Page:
Hurry up while stocks last, you may want to add. Carbon dioxide (CO2) is a waste product from the combustion of fossil fuels such as oil, gas and coal. It is almost worthless because it finds little use. However, technologies such as power-to-gas or electrosynthesis of methanol are able to convert CO2 directly into a valuable, albeit cheap, product. This increases the commercial interest in CO2 and ultimately the filtering from the air becomes economically interesting. That is, filtering CO2 from the air is now more than just an expensive strategy to fight global warming. Recently, a detailed economic analysis has been published in the journal Joule, which suggests that this filter technology could soon become a viable reality.
The study was published by the engineers of the Canadian company Carbon Engineering in Calgary, Canada. Since 2015, the company has been operating a pilot plant for CO2 extraction in British Columbia. This plant − based on a concept called Direct Air Capture (DAC) − formed the foundation for the presented economic analysis. It includes the costs from suppliers of all major components. According to the study, the cost of extracting a ton of CO2 from the air ranges from $94 to $232, depending on a variety of design options. The latest comprehensive analysis of DAC estimated $600 per tonne and was published by the American Physical Society in 2011.
In addition to Carbon Engineering, the Swiss company Climeworks also works on DAC in Zurich. There, the company has launched a commercial pilot that can absorb 900 tonnes of CO2 from the atmosphere every year for use in greenhouses. Climeworks has also opened a second plant in Iceland that can capture 50 tonnes of CO2 per year and bury it in subterranean basalt formations. According to Daniel Egger of Climeworks, capturing a ton of CO2 at their Swiss site costs about $600. He expect the number to fall below $100 per ton over the next five to ten years.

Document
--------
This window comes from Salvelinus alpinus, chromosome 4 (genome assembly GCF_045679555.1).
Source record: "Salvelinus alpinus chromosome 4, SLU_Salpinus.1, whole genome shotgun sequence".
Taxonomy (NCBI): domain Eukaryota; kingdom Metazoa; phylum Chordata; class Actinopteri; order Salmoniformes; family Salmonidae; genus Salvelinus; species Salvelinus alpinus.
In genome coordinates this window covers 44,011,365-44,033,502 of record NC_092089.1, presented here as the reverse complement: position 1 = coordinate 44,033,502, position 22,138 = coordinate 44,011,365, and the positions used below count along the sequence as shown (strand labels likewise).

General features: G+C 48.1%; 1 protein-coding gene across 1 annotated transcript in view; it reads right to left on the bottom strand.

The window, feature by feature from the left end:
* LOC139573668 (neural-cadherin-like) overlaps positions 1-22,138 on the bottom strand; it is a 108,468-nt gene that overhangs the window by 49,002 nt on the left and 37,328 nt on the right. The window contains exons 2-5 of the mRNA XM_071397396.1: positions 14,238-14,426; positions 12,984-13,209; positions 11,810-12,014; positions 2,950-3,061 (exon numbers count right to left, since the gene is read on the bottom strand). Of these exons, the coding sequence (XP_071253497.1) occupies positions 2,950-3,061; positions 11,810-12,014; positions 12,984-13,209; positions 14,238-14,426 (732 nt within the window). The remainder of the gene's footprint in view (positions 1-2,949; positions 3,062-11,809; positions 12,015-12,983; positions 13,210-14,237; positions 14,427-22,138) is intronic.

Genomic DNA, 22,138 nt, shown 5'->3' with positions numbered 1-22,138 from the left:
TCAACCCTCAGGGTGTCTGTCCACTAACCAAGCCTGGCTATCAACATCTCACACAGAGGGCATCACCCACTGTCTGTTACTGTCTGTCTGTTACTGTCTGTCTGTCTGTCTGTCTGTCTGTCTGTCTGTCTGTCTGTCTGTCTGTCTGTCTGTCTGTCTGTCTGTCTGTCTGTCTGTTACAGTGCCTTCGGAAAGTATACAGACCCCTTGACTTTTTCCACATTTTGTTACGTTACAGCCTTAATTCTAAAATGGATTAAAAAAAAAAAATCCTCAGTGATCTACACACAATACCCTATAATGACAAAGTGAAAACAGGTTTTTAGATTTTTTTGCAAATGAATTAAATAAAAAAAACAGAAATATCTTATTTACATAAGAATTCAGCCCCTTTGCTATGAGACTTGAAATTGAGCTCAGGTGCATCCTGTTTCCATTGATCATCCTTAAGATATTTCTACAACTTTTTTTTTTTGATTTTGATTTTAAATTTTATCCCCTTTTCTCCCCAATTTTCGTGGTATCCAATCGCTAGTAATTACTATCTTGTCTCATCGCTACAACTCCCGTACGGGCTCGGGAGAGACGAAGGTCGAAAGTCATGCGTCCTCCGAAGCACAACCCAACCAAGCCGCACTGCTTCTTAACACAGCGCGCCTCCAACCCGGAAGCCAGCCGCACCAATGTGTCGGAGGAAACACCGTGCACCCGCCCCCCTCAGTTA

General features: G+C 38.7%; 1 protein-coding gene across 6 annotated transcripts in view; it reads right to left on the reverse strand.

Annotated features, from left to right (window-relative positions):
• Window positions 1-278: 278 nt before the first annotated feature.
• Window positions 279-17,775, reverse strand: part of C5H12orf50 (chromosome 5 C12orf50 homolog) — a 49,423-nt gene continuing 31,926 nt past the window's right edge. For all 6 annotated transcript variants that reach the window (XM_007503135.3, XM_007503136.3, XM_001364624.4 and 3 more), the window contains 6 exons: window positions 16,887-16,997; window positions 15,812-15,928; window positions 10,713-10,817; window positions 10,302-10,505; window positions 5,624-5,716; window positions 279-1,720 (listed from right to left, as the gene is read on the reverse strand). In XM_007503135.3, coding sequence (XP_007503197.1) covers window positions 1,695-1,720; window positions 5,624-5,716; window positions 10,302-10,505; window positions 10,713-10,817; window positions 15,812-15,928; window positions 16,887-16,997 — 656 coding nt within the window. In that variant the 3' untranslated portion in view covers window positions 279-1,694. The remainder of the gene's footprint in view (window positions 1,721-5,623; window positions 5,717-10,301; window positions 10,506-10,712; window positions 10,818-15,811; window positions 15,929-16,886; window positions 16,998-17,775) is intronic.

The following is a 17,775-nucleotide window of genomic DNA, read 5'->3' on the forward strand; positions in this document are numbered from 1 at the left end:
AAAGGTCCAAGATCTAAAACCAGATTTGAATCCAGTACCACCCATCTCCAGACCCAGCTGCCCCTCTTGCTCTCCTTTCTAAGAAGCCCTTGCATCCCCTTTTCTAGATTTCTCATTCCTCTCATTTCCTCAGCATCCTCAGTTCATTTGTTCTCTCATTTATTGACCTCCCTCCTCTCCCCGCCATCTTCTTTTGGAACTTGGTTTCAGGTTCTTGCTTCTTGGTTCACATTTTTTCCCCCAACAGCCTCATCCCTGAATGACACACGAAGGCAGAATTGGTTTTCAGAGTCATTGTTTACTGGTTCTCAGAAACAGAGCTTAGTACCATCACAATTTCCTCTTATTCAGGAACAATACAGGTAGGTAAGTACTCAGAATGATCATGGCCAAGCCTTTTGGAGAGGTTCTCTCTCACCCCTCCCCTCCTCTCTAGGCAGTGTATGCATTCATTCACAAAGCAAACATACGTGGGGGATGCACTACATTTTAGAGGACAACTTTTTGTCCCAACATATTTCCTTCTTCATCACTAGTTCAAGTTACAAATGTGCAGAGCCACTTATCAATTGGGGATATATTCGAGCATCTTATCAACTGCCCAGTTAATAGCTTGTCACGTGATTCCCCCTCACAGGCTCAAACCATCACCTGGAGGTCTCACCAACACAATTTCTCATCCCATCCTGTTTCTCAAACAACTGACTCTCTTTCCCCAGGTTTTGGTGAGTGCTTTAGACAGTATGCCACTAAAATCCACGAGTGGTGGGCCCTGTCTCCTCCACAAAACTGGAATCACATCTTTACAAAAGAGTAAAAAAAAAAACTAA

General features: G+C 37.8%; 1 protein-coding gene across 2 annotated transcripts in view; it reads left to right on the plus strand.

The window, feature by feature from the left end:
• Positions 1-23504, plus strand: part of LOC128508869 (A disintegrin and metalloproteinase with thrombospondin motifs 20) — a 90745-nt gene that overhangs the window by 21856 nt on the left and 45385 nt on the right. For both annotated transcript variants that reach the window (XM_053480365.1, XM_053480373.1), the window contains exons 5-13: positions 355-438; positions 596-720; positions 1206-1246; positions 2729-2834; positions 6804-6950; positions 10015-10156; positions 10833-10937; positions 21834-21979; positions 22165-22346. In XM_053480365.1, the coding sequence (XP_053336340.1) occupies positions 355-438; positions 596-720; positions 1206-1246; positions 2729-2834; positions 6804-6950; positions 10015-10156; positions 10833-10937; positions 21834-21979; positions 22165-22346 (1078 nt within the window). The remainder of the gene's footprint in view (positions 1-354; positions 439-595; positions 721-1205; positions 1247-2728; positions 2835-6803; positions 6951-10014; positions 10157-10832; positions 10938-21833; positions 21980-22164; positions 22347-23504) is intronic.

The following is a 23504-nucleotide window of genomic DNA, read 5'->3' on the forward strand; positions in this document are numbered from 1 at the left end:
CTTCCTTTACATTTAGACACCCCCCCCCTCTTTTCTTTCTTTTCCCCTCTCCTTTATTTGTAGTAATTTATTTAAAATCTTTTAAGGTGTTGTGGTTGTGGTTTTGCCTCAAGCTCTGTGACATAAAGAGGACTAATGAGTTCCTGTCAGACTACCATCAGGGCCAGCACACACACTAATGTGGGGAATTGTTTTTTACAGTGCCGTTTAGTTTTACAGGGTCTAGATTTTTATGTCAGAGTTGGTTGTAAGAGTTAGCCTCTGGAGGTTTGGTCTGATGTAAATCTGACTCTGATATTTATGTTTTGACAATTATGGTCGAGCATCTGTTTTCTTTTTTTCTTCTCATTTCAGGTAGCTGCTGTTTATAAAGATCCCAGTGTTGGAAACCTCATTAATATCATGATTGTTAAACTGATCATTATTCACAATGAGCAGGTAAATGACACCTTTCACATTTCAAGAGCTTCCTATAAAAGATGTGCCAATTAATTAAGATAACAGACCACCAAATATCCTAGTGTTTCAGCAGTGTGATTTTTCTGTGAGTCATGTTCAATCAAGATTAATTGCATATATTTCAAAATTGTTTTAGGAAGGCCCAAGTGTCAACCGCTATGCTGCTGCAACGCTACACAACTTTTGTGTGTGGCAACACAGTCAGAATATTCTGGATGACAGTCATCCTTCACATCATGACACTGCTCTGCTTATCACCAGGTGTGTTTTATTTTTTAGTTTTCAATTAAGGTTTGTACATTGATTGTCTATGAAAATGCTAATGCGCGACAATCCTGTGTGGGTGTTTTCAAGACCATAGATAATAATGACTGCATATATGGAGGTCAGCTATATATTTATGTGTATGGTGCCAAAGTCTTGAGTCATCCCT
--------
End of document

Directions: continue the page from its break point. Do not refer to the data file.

Technically, CO2 is dissolved in an alkaline solution of potassium hydroxide which reacts with CO2 to form potassium carbonate. After further processing, this becomes a solid residue of calcium carbonate, which releases the CO2 when heated. The CO2 could then be disposed of underground or used to make synthetic, CO2-neutral fuels. To accomplish this, Carbon Engineering has reduced the cost of its filtration plant to $94 per ton of CO2.
Assuming, however, that CO2 is sequestered in rock, a price of $100 per ton would translate into 0.2 cent per liter gasoline. Ultimately, the economics of CO2 extraction depend on factors that vary by location, including the price of energy and whether or not a company can access government subsidies or a carbon trading market. But the cost per ton of DAC-CO2 is likely to remain above the real market price of CO2 in the near future. For example, emission certificates in the European Union’s trading system are around €16 per tonne of CO2. If CO2 extraction technology were to gain a foothold in markets where carbon can be sold at DAC price, then DAC would of course become economical. Conversion into useful products product such as plastic or fuel could help to include the DAC premium. Alberta seems a great location because its oil is of low quality and comes at high production costs. Moreover, the size of the DAC plant suggests this is done best in Canada, given the size of the country. Albertans may want to reconsider their business model.
At Frontis Energy, we are excited about this prospect. CO2 is accessible everywhere and DAC is helping us convert it into methane gas. Power-to-gas is perfect for this. However, there would still have something to happen. $100 per ton is already good (compared to $600), but to be able to economically place a product like methane on the market it should be more like $10 per tonne:
Sure, we always complain, but we still cannot wait to see how the price of DAC continues to fall and wish Carbon Engineering to Climeworks all the best. Keep it up!
(Photos: Carbon Engineering)